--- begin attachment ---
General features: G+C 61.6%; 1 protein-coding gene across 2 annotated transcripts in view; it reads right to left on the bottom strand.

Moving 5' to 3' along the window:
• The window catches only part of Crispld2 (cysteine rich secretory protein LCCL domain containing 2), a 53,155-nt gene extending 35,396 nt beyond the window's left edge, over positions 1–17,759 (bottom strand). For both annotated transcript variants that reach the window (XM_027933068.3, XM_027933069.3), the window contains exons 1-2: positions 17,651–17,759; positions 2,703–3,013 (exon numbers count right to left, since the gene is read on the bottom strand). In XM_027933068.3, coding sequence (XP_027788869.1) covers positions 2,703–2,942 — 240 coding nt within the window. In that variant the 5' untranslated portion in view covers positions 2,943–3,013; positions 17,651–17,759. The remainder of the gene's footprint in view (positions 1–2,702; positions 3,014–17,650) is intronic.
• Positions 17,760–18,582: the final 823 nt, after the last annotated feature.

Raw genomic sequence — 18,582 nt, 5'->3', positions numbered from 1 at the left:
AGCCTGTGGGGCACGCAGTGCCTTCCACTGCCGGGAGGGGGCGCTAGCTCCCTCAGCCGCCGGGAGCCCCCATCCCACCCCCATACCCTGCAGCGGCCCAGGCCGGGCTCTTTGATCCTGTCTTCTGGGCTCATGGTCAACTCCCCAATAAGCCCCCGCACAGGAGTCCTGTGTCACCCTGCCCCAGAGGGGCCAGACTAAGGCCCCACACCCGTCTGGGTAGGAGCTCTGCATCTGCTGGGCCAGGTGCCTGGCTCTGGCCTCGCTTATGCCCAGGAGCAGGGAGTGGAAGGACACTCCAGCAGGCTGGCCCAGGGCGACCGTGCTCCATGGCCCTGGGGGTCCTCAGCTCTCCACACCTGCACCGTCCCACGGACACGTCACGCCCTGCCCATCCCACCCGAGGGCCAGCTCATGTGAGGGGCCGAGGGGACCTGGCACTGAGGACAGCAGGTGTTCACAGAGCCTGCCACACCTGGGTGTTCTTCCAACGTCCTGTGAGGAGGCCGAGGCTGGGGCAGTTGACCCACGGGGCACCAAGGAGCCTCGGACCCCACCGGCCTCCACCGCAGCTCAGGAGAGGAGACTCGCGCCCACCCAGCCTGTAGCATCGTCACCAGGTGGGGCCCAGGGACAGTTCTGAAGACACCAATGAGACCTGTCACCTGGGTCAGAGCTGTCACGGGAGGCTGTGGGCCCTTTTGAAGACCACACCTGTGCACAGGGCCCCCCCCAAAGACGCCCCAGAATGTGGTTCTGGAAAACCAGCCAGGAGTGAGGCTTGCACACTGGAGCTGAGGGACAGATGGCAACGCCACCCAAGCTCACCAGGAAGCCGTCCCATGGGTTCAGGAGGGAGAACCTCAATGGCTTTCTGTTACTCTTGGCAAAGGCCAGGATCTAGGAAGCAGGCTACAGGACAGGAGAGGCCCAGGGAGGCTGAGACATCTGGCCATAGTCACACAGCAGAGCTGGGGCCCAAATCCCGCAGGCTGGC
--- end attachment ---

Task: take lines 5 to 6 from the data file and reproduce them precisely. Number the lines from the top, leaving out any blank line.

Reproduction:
Raw genomic sequence — 18,582 nt, 5'->3', positions numbered from 1 at the left:
AGCCTGTGGGGCACGCAGTGCCTTCCACTGCCGGGAGGGGGCGCTAGCTCCCTCAGCCGCCGGGAGCCCCCATCCCACCCCCATACCCTGCAGCGGCCCAGGCCGGGCTCTTTGATCCTGTCTTCTGGGCTCATGGTCAACTCCCCAATAAGCCCCCGCACAGGAGTCCTGTGTCACCCTGCCCCAGAGGGGCCAGACTAAGGCCCCACACCCGTCTGGGTAGGAGCTCTGCATCTGCTGGGCCAGGTGCCTGGCTCTGGCCTCGCTTATGCCCAGGAGCAGGGAGTGGAAGGACACTCCAGCAGGCTGGCCCAGGGCGACCGTGCTCCATGGCCCTGGGGGTCCTCAGCTCTCCACACCTGCACCGTCCCACGGACACGTCACGCCCTGCCCATCCCACCCGAGGGCCAGCTCATGTGAGGGGCCGAGGGGACCTGGCACTGAGGACAGCAGGTGTTCACAGAGCCTGCCACACCTGGGTGTTCTTCCAACGTCCTGTGAGGAGGCCGAGGCTGGGGCAGTTGACCCACGGGGCACCAAGGAGCCTCGGACCCCACCGGCCTCCACCGCAGCTCAGGAGAGGAGACTCGCGCCCACCCAGCCTGTAGCATCGTCACCAGGTGGGGCCCAGGGACAGTTCTGAAGACACCAATGAGACCTGTCACCTGGGTCAGAGCTGTCACGGGAGGCTGTGGGCCCTTTTGAAGACCACACCTGTGCACAGGGCCCCCCCCAAAGACGCCCCAGAATGTGGTTCTGGAAAACCAGCCAGGAGTGAGGCTTGCACACTGGAGCTGAGGGACAGATGGCAACGCCACCCAAGCTCACCAGGAAGCCGTCCCATGGGTTCAGGAGGGAGAACCTCAATGGCTTTCTGTTACTCTTGGCAAAGGCCAGGATCTAGGAAGCAGGCTACAGGACAGGAGAGGCCCAGGGAGGCTGAGACATCTGGCCATAGTCACACAGCAGAGCTGGGGCCCAAATCCCGCAGGCTGGC